Mathematical Learning

  • by Kelly Harmon & Randi Anderson
  • June 3, 2020, 10:26 a.m.

By Ashley Taplin

As we close out this unconventional school year, I am proud to be part of a resilient, creative, and passionate profession of education. I have been challenged, yet inspired, as we all have been exploring new platforms and strategies to grow our practice and engage our learners in this time of distance learning. As we part for summer, I wish you time to relax and recharge, and hope the ideas below can be some simple, yet enriching, ways to continue students’ and our own mathematical learning in between the well-deserved days of break.

Mental Math

Mental math is one of my favorite ways to develop students’ fluency and computation skills. In the classroom, I used to do “Mental Math Mondays” as a warm up to bring us back from the weekend and refocus. I think this could easily be implemented in our last few weeks of distance learning through a live video or recorded for students to do on their own. Here’s how it works: Tell students to put all materials away such as pens, pencils, or calculators and not to talk; not to say things like “wait, wait” or “ahh I lost it” (they will do that), because it’s all about listening and processing. Tell students when you are done, and only then, to raise their hands if they got the answer (mine tend to just blurt it out at the end which is sometimes okay too, if they can’t control the excitement!) Now, call out a series of operations starting with a single number. I just make it up as I go and calculate in my head as I say it, but you can create the series if you want before and read it off.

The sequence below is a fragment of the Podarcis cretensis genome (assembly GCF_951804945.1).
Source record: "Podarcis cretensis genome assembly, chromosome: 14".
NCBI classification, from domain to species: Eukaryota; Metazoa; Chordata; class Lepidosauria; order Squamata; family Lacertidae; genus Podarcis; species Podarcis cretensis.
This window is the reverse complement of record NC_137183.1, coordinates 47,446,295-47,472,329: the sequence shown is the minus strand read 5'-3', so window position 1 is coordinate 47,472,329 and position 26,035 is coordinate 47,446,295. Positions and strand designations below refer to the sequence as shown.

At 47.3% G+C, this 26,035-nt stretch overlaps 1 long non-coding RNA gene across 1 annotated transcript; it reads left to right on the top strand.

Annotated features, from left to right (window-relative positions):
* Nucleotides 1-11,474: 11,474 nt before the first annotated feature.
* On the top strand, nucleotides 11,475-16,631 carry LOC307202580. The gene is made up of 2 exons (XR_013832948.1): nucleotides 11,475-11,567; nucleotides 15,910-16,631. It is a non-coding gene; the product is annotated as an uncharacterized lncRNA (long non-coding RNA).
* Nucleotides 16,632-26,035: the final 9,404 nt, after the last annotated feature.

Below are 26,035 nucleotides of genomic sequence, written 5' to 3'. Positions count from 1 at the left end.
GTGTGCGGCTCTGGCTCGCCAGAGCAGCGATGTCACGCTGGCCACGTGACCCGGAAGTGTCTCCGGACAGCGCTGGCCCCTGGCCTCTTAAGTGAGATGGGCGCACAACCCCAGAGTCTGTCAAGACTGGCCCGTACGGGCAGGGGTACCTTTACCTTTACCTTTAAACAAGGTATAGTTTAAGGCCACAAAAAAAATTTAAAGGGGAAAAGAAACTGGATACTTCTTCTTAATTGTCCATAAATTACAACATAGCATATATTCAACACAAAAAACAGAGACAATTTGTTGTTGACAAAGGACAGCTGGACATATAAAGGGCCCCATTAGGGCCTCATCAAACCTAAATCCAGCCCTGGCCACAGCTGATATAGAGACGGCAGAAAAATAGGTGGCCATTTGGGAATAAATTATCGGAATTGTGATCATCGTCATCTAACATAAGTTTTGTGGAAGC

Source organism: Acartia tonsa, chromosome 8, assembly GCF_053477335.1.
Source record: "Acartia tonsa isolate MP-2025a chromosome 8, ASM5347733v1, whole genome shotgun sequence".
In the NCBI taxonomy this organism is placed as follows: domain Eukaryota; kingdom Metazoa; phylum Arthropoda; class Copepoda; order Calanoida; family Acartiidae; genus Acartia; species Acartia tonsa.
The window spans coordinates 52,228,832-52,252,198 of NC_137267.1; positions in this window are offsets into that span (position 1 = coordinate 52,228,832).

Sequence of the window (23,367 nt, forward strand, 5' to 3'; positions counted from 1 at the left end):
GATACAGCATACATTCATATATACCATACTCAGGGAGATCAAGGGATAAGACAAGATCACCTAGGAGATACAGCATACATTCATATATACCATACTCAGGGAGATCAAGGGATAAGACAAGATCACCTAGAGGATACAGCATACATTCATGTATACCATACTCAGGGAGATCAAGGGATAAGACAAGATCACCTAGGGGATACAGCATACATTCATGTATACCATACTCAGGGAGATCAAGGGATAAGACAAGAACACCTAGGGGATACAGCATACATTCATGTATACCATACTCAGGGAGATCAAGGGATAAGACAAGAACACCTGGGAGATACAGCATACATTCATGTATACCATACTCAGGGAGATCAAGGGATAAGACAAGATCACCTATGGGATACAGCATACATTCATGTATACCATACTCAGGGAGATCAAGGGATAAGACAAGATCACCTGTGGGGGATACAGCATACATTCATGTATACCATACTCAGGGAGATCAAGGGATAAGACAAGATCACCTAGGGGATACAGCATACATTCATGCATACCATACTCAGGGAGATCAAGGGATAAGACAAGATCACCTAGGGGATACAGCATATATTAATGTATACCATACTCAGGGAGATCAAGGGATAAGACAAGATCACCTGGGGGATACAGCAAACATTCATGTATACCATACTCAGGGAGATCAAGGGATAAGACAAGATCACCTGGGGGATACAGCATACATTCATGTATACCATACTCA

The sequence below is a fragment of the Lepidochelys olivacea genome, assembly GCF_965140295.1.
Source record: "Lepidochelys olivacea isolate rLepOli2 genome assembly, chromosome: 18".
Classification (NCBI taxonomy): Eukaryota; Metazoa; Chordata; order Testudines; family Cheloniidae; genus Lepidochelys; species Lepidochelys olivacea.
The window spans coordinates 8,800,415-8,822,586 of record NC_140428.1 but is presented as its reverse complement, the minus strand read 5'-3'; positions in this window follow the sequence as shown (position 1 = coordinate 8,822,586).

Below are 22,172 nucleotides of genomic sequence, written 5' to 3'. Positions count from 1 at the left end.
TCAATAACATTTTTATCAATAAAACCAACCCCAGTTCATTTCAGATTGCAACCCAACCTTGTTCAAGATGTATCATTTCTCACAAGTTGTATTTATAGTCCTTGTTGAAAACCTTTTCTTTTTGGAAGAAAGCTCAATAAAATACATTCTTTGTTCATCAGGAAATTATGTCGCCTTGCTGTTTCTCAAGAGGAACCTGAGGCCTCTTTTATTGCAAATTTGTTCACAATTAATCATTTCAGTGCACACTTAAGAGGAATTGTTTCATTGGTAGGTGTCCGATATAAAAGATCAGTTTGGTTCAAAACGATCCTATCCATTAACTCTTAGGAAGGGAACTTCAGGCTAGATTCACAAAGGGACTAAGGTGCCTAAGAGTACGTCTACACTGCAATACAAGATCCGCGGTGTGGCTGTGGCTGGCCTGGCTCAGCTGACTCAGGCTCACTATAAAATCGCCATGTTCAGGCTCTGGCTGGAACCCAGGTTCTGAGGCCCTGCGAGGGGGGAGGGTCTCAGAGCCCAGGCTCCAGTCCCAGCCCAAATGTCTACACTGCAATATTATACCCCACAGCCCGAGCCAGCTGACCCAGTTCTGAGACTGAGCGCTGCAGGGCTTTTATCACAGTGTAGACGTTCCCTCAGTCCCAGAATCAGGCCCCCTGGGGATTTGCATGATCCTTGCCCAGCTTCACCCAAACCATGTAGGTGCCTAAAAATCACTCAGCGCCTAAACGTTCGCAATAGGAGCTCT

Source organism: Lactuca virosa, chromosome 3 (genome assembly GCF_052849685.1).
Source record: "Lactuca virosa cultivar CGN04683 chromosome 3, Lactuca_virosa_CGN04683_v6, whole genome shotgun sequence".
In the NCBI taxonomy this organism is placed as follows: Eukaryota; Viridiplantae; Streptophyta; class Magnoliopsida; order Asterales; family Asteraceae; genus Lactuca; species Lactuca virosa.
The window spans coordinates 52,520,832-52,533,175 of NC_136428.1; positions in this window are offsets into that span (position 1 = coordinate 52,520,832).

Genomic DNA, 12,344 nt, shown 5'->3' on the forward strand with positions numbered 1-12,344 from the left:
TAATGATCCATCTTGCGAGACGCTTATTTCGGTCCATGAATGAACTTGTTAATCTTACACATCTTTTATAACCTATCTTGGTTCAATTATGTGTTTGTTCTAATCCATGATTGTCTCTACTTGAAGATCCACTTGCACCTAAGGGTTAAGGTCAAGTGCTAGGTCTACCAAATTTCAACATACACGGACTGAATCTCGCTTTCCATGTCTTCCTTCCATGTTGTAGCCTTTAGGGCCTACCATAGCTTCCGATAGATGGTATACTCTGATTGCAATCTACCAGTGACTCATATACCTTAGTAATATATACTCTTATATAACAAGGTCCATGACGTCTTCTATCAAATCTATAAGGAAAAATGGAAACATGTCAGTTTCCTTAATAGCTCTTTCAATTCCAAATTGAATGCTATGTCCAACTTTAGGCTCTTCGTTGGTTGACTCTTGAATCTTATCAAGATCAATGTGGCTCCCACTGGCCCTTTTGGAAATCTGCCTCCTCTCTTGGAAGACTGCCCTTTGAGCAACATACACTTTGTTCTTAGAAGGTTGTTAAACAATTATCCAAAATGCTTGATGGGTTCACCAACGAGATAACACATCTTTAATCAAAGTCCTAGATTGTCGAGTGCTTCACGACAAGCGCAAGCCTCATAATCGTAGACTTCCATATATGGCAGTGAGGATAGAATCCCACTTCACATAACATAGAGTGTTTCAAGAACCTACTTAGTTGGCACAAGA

Example: take the number 25, add 5, divide by 3, double it, divide by 4, add 2, square it, add 3, subtract 10, divide by 2, subtract 1. Did you get 20?

You can get more or less complicated…throw in fractions, negatives, triple digits, etc. As students become more comfortable with it, they could also create their own problems for their family at home and practice over the summer to enrich their conceptual and procedural skills.

Online Community #MTBoS

Lastly, if you are looking for a math education community, I highly suggest following the Twitter hashtag #MTBoS (MathTwitterBlogoSphere). Following and engaging in conversation has led me to discover incredibly inspiring math educators all over the world who are collaborative and creative in their approaches. I have discovered new ways to use classroom tools such as DesmosWODBOpen MiddleEstimation 180, and more that have helped enrich my in-person and virtual instruction. Additionally, one member-- Howie Hua, is hosting a collaborative summer learning series and as he states this is “a way to learn from each other through low-floor high-ceiling exercises in hopes that we can take these exercises to our classrooms in the upcoming academic year.” If you would like to sign up to participate here is the link. I hope you find the same inspiration in the MTBoS community as I do to continue to learn and grow together.

Join us for a 1.5 hour virtual seminar on Using Number Talks to Develop Mental Math Abilities on June 25th from 9am to 10:30am CST!!!


Kelly Harmon and Randi Anderson

About The Authors

Kelly Harmon & Associates began in 2001 with a mission of instructional coaching and providing rich literacy resources for educators and parents. Our work incorporates research-based best practices for teaching and learning.

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